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Letter from Abigail Adams to John Adams, 22 February 1796

My Dearest Friend

Mr. Quincy and Mr. Copley made me a visit this afternoon. Mr. Copley arrived from England about 2 Months since and is going to spend a Year in America. He is the only Son of our Friend. I believe you may recollect him. He talks of visiting Philadelphia. If he does I shall give him a Letter to you. Mr. Quincy seems much pleas'd with his Tour, and speaks with much gratitude of the kindness and attention he experienced from You, whilst he was unwell in Philadelphia. I fear he will be a looser by the late failures.

I saw a paragraph in Russels Centinel of Yesterday which is a very lose and blind one. "Sum of the Southern Mail arrived last Evening. Charles Adams esqr. has arrived in Philadelphia, and is said to have been charged with the Treaty lately concluded with the Dey of Algiers, who has sent as a present to the President of the United States an Elegant Gold mounted Sword." No date, no place arrived from, mentiond. I do not know, nor ever heard of any Charls Adams a broad. I can not Suppose it Thomas. I do not know how he could come by the Treaty. The only conjecture I can make is that possibly Such an instrument may have arrived at N York to the care of the Govenour, and that he may have deputed Charles as the Bearer of it to Philadelphia. It is also said that

the Treaty with Spain had arrived, and was sent on from Boston. If so, the Senate will awake from their Slumber, and buisness will begin to be more interesting. Captain Beals as usual when he returns from Court, comes in to see me, and tell me as well as he knows how the News and politicks of the Week. His News of last Evening was that the President had determined to resign. I asked him where he learnt such News. He said he had Dined with Mr. J Russel and heard it at his Table. I asked him who the company were. He said a Number of Country Representitives. The intelligence was from Mr. Russel.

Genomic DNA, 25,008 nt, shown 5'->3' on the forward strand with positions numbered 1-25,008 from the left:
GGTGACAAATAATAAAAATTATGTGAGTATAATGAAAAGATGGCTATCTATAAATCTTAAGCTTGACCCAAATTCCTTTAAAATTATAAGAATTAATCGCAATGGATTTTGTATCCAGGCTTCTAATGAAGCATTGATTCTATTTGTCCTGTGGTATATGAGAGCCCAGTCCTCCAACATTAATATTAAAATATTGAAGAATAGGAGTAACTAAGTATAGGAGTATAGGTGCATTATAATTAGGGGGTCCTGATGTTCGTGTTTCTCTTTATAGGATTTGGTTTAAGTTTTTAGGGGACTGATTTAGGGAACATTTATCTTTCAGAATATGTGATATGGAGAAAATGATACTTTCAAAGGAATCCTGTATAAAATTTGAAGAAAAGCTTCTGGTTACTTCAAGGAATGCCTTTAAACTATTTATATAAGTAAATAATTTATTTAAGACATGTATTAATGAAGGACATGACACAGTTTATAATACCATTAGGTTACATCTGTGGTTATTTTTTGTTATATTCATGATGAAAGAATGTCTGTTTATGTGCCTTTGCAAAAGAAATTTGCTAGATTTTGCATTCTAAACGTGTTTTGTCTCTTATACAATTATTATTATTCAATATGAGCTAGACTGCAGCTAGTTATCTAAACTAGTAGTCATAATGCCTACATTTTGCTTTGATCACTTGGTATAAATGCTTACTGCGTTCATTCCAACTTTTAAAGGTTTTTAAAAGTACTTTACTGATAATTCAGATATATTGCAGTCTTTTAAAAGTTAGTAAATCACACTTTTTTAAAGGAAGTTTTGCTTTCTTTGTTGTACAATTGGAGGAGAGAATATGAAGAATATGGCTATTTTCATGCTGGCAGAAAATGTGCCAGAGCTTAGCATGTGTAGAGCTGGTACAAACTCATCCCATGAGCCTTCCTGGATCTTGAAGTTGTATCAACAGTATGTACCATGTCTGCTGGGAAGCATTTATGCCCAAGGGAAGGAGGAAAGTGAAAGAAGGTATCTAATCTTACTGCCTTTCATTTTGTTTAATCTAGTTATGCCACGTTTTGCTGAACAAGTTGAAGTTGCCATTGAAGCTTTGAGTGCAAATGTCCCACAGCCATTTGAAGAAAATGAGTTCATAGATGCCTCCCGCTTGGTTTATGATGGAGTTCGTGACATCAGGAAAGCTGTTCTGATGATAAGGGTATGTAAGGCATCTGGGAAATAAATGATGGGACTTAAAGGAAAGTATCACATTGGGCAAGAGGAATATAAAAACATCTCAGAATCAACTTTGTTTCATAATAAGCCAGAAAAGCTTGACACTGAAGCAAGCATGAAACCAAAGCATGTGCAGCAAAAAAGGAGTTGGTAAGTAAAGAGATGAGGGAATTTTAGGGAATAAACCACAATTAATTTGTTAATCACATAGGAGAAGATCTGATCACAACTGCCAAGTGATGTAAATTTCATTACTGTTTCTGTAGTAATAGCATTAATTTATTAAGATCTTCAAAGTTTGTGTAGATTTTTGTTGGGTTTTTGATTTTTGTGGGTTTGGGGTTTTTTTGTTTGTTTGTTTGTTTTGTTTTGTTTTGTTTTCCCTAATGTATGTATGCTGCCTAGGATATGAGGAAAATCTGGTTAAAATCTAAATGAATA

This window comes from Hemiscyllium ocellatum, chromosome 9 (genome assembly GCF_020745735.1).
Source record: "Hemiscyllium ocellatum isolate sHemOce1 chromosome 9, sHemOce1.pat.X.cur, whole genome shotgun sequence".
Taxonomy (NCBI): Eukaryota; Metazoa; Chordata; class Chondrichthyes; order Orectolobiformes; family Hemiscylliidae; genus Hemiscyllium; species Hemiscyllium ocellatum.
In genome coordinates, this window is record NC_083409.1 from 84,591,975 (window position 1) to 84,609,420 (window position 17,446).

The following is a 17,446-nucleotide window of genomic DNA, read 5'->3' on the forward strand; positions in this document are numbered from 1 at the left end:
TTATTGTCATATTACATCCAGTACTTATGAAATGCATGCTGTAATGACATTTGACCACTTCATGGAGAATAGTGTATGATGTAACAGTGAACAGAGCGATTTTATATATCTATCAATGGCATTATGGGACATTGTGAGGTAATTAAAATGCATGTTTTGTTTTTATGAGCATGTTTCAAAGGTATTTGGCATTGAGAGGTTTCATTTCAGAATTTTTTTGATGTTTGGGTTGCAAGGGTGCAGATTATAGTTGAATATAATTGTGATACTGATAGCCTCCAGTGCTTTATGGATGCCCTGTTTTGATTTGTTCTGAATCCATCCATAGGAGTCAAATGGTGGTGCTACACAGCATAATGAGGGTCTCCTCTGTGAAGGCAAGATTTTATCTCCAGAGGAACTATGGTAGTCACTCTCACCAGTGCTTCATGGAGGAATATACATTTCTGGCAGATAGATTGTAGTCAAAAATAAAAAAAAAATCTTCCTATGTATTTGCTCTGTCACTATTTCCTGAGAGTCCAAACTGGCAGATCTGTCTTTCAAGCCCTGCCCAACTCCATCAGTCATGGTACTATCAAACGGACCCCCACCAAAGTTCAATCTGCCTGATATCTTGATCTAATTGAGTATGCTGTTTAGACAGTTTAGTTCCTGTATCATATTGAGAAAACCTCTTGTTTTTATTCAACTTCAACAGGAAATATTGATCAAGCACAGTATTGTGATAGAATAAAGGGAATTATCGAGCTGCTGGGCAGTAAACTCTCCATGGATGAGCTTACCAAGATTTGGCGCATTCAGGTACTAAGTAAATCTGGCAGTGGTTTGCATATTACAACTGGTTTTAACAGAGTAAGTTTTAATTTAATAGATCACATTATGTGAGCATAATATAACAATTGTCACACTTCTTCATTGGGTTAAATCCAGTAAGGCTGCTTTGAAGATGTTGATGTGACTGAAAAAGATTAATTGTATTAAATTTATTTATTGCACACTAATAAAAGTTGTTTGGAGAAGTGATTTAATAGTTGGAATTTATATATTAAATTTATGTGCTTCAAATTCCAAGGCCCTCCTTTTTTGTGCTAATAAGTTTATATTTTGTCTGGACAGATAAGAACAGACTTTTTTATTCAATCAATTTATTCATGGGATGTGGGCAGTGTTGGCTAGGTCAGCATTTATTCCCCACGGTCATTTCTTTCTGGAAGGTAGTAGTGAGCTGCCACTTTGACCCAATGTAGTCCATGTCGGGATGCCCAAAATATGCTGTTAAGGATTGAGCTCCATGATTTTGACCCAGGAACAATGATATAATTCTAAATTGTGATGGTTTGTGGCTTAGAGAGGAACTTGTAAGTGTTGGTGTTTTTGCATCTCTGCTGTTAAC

I did not chuse to ask him what was said upon the occasion. I only remarked to him that such a Rumour had formerly prevail'd. I have written you several Letters this the week past. I hope, as you appear to be so anxious about Letters, that you will get them in due Season. I would not willingly dissapoint You. I have nothing very interesting to write. It can only be a solisitude to know that I am well for even the Farmers Calender is at this Season comprised in a Line. I am sorry to inform You, that we have two Lambs. Poor Rogues the Season is too cold for them. Yet our Men begin to grow very covetous about their English Hay, and do not like that James's Horses should spend so much of it. I suppose I shall be obliged to Buy Some. Trask

calld upon me for 8 dollars which he said he was to have for clearing a Swamp in Curtis's pasture, and I supposd it was right and I pay'd him; no News Yet from our Dear Sons. There is a vessel in from Roterdam which left it, middle of December. She is at the Vineyard. No Letter or paper from her yesterday. I do hope to hear.

Mr. Quincy made me very happy by telling me that you appeard to enjoy your Health very well this winter. I hope

it may be continued to Your Affectionate A Adams

[Endorsement -- see page image]

Cite web page as: Letter from Abigail Adams to John Adams, 22 February 1796 [electronic edition]. Adams Family Papers: An Electronic Archive. Massachusetts Historical Society. http://www.masshist.org/digitaladams/
Original manuscript: Adams, Abigail. Letter from Abigail Adams to John Adams, 22 February 1796. 4 pages. Original manuscript from the Adams Family Papers, Massachusetts Historical Society.
Source of transcription: Adams Papers Editorial Project. Unverified transcriptions.
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